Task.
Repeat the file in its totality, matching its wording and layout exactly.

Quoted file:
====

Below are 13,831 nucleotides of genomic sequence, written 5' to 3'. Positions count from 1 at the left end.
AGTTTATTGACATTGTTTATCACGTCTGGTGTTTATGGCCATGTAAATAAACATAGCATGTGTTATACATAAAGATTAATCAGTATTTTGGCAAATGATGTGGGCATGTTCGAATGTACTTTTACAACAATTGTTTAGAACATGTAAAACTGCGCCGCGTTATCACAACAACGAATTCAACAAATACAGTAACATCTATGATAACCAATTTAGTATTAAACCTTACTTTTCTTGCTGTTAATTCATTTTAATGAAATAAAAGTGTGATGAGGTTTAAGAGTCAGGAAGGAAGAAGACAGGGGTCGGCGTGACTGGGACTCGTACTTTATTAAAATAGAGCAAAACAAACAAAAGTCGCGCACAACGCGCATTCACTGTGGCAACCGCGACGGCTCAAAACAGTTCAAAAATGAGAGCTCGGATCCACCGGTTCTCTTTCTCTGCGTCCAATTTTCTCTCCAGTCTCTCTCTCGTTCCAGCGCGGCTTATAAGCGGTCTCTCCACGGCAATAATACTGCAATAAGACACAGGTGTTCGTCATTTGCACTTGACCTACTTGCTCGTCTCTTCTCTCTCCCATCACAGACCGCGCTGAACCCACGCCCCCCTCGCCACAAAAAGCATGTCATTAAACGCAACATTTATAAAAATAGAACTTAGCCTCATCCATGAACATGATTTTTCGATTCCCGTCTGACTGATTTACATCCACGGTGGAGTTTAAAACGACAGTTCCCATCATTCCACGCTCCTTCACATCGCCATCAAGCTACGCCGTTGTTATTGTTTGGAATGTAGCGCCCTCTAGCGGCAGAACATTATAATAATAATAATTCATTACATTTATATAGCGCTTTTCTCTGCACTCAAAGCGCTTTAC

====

Below are 13,831 nucleotides of genomic sequence, written 5' to 3'. Positions count from 1 at the left end.
AGTTTATTGACATTGTTTATCACGTCTGGTGTTTATGGCCATGTAAATAAACATAGCATGTGTTATACATAAAGATTAATCAGTATTTTGGCAAATGATGTGGGCATGTTCGAATGTACTTTTACAACAATTGTTTAGAACATGTAAAACTGCGCCGCGTTATCACAACAACGAATTCAACAAATACAGTAACATCTATGATAACCAATTTAGTATTAAACCTTACTTTTCTTGCTGTTAATTCATTTTAATGAAATAAAAGTGTGATGAGGTTTAAGAGTCAGGAAGGAAGAAGACAGGGGTCGGCGTGACTGGGACTCGTACTTTATTAAAATAGAGCAAAACAAACAAAAGTCGCGCACAACGCGCATTCACTGTGGCAACCGCGACGGCTCAAAACAGTTCAAAAATGAGAGCTCGGATCCACCGGTTCTCTTTCTCTGCGTCCAATTTTCTCTCCAGTCTCTCTCTCGTTCCAGCGCGGCTTATAAGCGGTCTCTCCACGGCAATAATACTGCAATAAGACACAGGTGTTCGTCATTTGCACTTGACCTACTTGCTCGTCTCTTCTCTCTCCCATCACAGACCGCGCTGAACCCACGCCCCCCTCGCCACAAAAAGCATGTCATTAAACGCAACATTTATAAAAATAGAACTTAGCCTCATCCATGAACATGATTTTTCGATTCCCGTCTGACTGATTTACATCCACGGTGGAGTTTAAAACGACAGTTCCCATCATTCCACGCTCCTTCACATCGCCATCAAGCTACGCCGTTGTTATTGTTTGGAATGTAGCGCCCTCTAGCGGCAGAACATTATAATAATAATAATTCATTACATTTATATAGCGCTTTTCTCTGCACTCAAAGCGCTTTAC